(Wow, I didn't expect to write so much about a one panel comic this morning on the train.  I suppose that's why XKCD is my favorite web-comic: it inspires deep thought, starting from a simple observation.  Or it's because I'm a big geek.  Either way...)

Sunday, August 1, 2010

John Ramsey on the plausibility of unicorns

More stuff from the backlog of blog posts in my Google Reader, this time from GodlessGirl.  It's comedian John Ramsey, and his belief in unicorns:

I nearly choked on my popcorn from laughing at this.  

QI with Stephen Fry

Sorry I haven't been posting the past few days, I've been visiting family and helping build a shed for my fiancee's grandmother.  (OK, I was pretty much staying out of the way and cleaning up debris.  That counts as helping right?)  I got back home today and went through a few hundred blog entries backlogged in my Google Reader (including all 49 posts by Jen during her blogathon), and came across a video on Atheist Media Blog I had seen a while ago, and never got around to posting here:

The video is of a British show called QI (which stands for Quite Interesting) hosted by one of my favorite people in the world, Stephen Fry.  If you're a fan of British (or atheist/skeptical) comedy, you might recognize some of the guests, including Alan Davies, who is a permanent guest on QI, and David Mitchell, from That Mitchell and Webb Look.  The show's website has an excellent description:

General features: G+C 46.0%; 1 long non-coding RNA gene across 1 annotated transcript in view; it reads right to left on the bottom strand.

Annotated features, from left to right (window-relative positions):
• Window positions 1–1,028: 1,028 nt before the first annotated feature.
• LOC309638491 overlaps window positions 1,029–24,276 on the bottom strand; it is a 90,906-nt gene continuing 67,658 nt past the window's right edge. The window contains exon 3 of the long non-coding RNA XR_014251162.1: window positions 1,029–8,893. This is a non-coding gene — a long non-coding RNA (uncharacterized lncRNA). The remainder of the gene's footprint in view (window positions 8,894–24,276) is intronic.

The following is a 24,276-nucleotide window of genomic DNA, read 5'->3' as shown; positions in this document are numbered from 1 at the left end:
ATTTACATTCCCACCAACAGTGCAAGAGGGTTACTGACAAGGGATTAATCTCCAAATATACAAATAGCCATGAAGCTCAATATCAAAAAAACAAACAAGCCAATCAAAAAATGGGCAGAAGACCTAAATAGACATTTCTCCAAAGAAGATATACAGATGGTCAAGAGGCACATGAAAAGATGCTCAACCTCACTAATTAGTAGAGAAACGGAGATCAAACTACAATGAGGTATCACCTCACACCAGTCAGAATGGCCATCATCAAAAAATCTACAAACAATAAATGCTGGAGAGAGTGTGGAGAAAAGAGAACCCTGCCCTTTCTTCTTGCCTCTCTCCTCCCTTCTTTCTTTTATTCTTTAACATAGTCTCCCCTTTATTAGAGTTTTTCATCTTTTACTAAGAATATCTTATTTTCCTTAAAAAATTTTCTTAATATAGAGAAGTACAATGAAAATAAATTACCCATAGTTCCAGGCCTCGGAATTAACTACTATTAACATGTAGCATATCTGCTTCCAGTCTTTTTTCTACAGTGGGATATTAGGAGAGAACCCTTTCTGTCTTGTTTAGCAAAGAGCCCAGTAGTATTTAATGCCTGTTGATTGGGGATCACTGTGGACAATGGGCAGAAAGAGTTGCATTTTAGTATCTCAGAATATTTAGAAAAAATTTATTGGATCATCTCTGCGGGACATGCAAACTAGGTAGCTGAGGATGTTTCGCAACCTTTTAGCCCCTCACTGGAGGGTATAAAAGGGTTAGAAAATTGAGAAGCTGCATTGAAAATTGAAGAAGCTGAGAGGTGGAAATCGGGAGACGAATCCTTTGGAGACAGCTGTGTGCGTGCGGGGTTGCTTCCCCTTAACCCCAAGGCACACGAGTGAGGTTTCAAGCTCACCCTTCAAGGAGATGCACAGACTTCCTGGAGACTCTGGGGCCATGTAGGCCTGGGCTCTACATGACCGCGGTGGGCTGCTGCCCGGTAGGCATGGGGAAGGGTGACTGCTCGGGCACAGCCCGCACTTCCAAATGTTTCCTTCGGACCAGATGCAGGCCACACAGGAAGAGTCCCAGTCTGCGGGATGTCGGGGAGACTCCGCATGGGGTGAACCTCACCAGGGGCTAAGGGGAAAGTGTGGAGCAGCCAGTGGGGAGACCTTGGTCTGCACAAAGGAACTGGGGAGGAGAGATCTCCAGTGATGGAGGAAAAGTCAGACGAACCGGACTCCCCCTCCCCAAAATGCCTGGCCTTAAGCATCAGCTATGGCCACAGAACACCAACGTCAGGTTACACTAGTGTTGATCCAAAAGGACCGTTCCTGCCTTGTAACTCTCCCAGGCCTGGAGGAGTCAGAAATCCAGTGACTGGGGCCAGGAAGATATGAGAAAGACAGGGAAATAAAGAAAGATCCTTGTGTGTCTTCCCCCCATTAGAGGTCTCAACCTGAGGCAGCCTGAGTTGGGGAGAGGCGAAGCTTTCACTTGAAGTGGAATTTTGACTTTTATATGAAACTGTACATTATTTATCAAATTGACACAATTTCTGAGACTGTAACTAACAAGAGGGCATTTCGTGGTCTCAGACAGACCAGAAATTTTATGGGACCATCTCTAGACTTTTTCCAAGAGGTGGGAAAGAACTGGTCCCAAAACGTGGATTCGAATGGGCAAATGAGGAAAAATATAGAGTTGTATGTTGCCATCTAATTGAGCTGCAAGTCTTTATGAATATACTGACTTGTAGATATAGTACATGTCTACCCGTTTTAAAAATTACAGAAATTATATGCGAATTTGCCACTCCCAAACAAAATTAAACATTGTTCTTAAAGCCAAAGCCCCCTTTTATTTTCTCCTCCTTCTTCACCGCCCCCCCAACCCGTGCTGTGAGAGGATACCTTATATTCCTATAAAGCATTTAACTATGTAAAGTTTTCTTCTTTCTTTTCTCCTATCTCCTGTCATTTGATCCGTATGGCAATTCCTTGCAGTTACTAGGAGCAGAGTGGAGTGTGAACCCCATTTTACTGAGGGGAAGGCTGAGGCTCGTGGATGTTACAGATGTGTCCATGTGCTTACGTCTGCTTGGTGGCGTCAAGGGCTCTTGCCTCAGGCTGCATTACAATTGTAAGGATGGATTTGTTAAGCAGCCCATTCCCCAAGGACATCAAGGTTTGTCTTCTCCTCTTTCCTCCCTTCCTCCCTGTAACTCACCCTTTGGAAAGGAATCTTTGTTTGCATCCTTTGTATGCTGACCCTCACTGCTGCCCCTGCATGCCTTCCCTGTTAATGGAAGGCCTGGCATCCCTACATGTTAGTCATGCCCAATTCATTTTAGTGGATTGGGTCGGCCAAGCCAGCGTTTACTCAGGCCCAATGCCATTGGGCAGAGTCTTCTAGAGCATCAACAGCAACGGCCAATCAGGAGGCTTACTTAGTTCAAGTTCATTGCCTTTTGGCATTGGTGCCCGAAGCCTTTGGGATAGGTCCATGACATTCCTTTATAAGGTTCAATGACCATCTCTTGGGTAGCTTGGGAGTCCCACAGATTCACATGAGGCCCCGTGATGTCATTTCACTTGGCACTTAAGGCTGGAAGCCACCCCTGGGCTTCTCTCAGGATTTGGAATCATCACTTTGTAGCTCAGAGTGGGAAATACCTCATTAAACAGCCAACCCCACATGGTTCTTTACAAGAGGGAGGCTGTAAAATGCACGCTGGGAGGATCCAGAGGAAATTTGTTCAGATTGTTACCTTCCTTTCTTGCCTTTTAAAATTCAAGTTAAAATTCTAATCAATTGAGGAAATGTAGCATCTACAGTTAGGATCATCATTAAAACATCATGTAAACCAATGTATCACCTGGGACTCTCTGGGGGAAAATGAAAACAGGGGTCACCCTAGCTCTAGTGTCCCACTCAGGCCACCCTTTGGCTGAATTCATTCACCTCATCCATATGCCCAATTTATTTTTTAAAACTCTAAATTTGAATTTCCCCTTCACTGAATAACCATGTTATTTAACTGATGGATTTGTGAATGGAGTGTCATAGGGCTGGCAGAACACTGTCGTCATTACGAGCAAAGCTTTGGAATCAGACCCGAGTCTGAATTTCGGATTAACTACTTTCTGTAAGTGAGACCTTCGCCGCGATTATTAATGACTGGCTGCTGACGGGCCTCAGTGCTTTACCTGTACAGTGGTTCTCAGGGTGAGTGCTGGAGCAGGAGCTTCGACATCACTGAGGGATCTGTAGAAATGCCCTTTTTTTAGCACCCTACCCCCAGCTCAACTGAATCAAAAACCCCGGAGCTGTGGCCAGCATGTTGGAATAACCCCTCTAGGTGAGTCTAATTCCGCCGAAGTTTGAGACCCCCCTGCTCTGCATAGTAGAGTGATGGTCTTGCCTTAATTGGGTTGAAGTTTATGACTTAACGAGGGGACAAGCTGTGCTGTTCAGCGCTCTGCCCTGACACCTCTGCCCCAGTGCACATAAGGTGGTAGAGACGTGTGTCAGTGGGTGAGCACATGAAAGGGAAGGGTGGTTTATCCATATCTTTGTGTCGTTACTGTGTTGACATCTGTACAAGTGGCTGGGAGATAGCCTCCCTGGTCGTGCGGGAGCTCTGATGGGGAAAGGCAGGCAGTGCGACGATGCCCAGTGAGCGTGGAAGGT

Quite Interesting - or 'QI' to its friends - could loosely be described as a comedy panel quiz. However, none of the stellar line-up of comedians is expected to be able to answer any questions, and if anyone ends up with a positive score, they can be very happy with their performance. Points are awarded for being interesting or funny (and, very occasionally, right) but points are deducted for answers which merely repeat common misconceptions and urban myth. (Alan Davies has turned this aspect of the game into somewhat of an artform.) It's okay to be wrong, but don't be obviously, boringly wrong. In this way, QI tries to rid the world of the flotsam of nonsense and old wives' tales that can build up in your mind. QI not only makes us look more closely at things, it encourages us to question all the received wisdom we have carried with us since childhood. Think of the program as a humorous cranial de-scaler.
QI isn't really about pointless information, or shoring up vast banks of trivia, It's about finding undiscovered connections and seeing hidden patterns, just like the best comedy. After all, curiosity is hardwired in all of us; we just lose the ability to indulge it. "The lust of the mind", Thomas Hobbes called it, "that exceedeth the short vehemence of any carnal pleasure". There you have it, and from a philosopher not a press release. QI: better than sex.
How could any skeptic not want to watch a show like that?

Unfortunately it isn't show in America, :-( , but there are tons of YouTube videos to watch, and I have gone down the QI/YouTube rabbit hole a few times in the past, emerging hours later, once I get my fill of Fry and the other comedians (which is very difficult, they are all extremely funny and interesting).

If you've never seen the show before, check out some of the clips on YouTube, they are a great watch. And if you've seen the show before, then I've probably got you watching all the clips again.  Sorry to tie up your next couple of hours!

Here's another funny one to keep you going, about Earth's second moon, Cruithne (although Fry is mostly wrong about this one, Cruithne isn't really a moon, it's only a quasi-satellite):